- If China doesn’t act to wean itself off its pangolin addiction before December 31st, President Biden must follow through on threats to sanction China –– or risk losing not just pangolins, but the US’s critical influence over global wildlife trafficking, argues Azza Schunmann, the Director of the Pangolin Crisis Fund.
- Schunmann says Biden’s opportunity to take action against pangolin trafficking lies in the Pelly Amendment, which authorizes the president to limit imports from countries that support the illegal wildlife trade: “The Pelly Amendment was proven to be one of the most powerful tools at the disposal of the Chief Executive to end wildlife trafficking. Now, it’s overdue to be wielded once again – this time, for pangolins.”
- “President Biden has given China until December 31 of this year to comply by ‘completely closing its domestic market for pangolins and pangolin parts, transparent accounting of domestic stockpiles, and fully removing pangolins and pangolin parts from the national list of approved medicines,” Schunmann notes.
- This post is a commentary. The views expressed are those of the author, not necessarily of Mongabay.
In a new, tersely-worded letter to Congress, President Biden uses a word that – just a few short years ago – was seemingly foreign to the lexicon of most Americans. Threatening the People’s Republic of China with trade sanctions for non-compliance, the president goes on to repeat the word not once, not twice, but no fewer than 36 times.
What once-obscure issue has so rapidly risen to prominence that it made its way to Biden’s desk? AI? Cryptocurrency? Semiconductors?
The answer is decidedly lower tech; in fact, it’s downright prehistoric. Literally.
Pangolins – the planet’s lone scaled mammal – have roamed Earth for around 80 million years. But today, due in large part to the syndicate-level trafficking of the animal, pangolins are at serious risk of extinction. And the ramifications for humans and ecosystems alike would be devastating.
For the uninitiated: There are eight known species of pangolins. The smallest of which weighs about the same as a chihuahua; the largest clocks in closer to a Labrador retriever. At whatever size, they’re covered from the tip of their tail to their face with fish-like, ruddy brown keratin scales, the same protein that makes up human fingernails and rhinoceros horns.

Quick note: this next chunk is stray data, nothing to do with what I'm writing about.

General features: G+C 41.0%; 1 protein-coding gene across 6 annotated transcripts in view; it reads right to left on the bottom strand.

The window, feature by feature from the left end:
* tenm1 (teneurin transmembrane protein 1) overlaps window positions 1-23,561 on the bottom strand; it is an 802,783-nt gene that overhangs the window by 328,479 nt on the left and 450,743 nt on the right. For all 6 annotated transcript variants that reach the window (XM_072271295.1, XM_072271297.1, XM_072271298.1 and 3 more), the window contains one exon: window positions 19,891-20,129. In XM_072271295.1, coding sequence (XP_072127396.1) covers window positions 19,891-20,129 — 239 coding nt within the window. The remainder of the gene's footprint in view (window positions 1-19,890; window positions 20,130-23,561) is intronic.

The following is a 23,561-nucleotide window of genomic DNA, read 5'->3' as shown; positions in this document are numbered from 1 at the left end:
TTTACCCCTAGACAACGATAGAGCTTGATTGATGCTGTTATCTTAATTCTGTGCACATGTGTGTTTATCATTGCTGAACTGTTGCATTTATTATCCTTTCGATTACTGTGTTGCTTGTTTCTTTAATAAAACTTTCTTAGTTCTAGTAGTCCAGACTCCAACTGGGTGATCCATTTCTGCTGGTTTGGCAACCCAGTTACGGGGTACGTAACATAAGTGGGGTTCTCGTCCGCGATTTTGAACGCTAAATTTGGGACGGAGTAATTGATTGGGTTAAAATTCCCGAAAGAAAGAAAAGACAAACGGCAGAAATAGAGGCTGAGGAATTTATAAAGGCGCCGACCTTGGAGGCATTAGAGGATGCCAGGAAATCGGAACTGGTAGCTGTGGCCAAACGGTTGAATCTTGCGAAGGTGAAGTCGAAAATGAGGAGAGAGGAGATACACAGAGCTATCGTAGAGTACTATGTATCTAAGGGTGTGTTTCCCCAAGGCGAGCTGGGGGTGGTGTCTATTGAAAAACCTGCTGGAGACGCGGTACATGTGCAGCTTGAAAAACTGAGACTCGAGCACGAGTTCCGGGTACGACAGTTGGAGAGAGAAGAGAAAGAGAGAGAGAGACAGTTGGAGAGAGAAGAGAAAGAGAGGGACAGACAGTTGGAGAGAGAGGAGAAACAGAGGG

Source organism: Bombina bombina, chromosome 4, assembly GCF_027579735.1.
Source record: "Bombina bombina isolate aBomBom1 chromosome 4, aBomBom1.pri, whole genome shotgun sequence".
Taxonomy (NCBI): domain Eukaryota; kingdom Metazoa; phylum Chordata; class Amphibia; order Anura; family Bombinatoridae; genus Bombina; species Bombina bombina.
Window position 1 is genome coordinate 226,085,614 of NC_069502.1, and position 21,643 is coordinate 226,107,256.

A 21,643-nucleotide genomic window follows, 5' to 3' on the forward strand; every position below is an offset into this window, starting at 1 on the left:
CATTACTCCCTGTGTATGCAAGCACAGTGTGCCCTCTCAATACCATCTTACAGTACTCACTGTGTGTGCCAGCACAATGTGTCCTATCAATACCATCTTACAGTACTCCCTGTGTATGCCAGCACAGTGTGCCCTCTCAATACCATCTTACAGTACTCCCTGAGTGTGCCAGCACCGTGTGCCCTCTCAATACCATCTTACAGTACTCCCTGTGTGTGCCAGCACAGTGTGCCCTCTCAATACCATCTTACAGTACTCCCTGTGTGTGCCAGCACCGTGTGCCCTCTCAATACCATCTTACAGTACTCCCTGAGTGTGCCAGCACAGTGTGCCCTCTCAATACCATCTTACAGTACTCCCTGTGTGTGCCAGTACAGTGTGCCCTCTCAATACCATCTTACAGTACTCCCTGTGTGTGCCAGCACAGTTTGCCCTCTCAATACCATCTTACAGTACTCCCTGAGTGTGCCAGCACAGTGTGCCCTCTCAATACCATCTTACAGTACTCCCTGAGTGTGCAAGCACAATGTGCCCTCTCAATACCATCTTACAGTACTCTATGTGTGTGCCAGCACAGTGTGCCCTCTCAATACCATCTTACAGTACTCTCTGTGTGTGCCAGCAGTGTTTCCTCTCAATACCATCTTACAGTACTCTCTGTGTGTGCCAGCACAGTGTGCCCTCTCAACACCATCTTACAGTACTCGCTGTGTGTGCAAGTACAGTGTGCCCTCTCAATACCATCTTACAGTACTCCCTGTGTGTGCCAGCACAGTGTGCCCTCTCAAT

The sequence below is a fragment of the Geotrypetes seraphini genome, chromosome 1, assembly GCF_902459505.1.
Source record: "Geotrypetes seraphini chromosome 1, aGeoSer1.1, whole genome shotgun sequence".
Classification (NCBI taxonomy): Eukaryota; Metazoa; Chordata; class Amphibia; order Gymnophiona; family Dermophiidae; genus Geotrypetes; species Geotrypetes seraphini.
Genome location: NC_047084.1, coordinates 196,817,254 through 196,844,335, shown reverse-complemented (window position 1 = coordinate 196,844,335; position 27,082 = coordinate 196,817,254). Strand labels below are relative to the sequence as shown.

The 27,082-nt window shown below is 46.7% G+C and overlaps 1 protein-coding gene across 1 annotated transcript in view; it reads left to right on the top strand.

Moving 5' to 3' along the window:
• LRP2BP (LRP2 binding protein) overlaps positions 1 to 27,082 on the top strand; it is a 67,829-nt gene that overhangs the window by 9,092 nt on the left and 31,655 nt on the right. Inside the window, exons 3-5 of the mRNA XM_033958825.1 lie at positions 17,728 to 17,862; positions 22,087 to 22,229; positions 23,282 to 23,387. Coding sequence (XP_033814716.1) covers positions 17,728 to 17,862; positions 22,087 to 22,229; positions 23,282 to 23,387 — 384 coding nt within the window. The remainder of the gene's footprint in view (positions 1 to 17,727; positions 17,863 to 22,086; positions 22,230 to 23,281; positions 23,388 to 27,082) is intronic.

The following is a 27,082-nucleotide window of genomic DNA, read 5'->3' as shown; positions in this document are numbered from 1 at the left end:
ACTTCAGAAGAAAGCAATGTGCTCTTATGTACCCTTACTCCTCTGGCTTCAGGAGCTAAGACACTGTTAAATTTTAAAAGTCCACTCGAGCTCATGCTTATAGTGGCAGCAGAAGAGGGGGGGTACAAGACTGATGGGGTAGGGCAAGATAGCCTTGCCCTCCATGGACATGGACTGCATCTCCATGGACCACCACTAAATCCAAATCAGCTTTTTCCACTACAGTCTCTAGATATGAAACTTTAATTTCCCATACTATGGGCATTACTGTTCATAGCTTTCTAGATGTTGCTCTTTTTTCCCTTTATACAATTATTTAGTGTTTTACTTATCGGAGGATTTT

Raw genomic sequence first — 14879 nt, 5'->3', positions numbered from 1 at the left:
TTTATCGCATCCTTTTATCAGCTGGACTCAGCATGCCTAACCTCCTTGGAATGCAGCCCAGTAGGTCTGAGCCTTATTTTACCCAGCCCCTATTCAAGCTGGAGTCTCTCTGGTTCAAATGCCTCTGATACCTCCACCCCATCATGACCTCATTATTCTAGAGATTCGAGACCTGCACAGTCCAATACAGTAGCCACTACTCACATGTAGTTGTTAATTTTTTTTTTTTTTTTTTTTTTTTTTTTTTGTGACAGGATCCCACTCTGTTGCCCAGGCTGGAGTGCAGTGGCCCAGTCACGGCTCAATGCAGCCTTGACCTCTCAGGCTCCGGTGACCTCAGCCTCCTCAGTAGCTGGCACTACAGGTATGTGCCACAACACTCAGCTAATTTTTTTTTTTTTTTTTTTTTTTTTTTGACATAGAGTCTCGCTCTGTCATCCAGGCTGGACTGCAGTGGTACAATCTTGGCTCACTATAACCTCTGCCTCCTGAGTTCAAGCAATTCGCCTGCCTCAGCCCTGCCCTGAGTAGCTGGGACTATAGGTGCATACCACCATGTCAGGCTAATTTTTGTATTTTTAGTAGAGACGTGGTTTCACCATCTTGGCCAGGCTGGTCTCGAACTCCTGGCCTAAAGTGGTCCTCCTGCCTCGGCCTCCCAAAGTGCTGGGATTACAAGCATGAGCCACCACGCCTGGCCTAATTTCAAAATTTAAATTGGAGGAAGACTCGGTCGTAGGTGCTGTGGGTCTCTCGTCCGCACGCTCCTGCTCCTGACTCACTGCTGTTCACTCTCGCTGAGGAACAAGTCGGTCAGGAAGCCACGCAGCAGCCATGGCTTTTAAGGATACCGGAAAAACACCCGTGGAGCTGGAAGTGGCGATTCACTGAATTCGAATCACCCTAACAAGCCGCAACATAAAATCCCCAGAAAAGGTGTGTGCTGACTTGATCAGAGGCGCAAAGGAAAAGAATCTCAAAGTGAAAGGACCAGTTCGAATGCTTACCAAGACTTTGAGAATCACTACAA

In a sick twist of irony, that keratin – which, in different forms, evolved as a natural defense mechanism for both pangolins and rhinos – has put a target on their backs.
Rhinoceros horns, like pangolin scales, have historically been trafficked, ground into a powder, and sold as traditional medicine. Poaching has been the primary driver of the decimation of pangolins and rhinos alike, as impoverished communities too often have no better alternative to support their families.
But that’s not where the similarities end. Hope remains for the world’s rhinos, helped by pressures by the U.S. Department of the Interior in the 1990s – pressures that leveraged a seemingly obscure clause within a piece of fishery legislation called the Pelly Amendment to turn the tides against rhino trafficking. And that same amendment is the impetus of Biden’s pangolin letter to Congress.
The Pelly Amendment is a single sentence added to the U.S. Fish & Wildlife Service’s Fishermen’s Protective Act that authorizes the president to limit imports from countries that support the illegal wildlife trade. On November 8, 1993, President Clinton wrote a message to Congress that echoes in Biden’s own pangolin letter today. In it, the president threatened to impose trade restrictions on Taiwan and the People’s Republic of China unless they made moves to curtail the killing and trafficking of rhinos. China made good on the request, dodging economically damaging sanctions. Taiwan’s efforts were deemed insufficient, and the president followed through.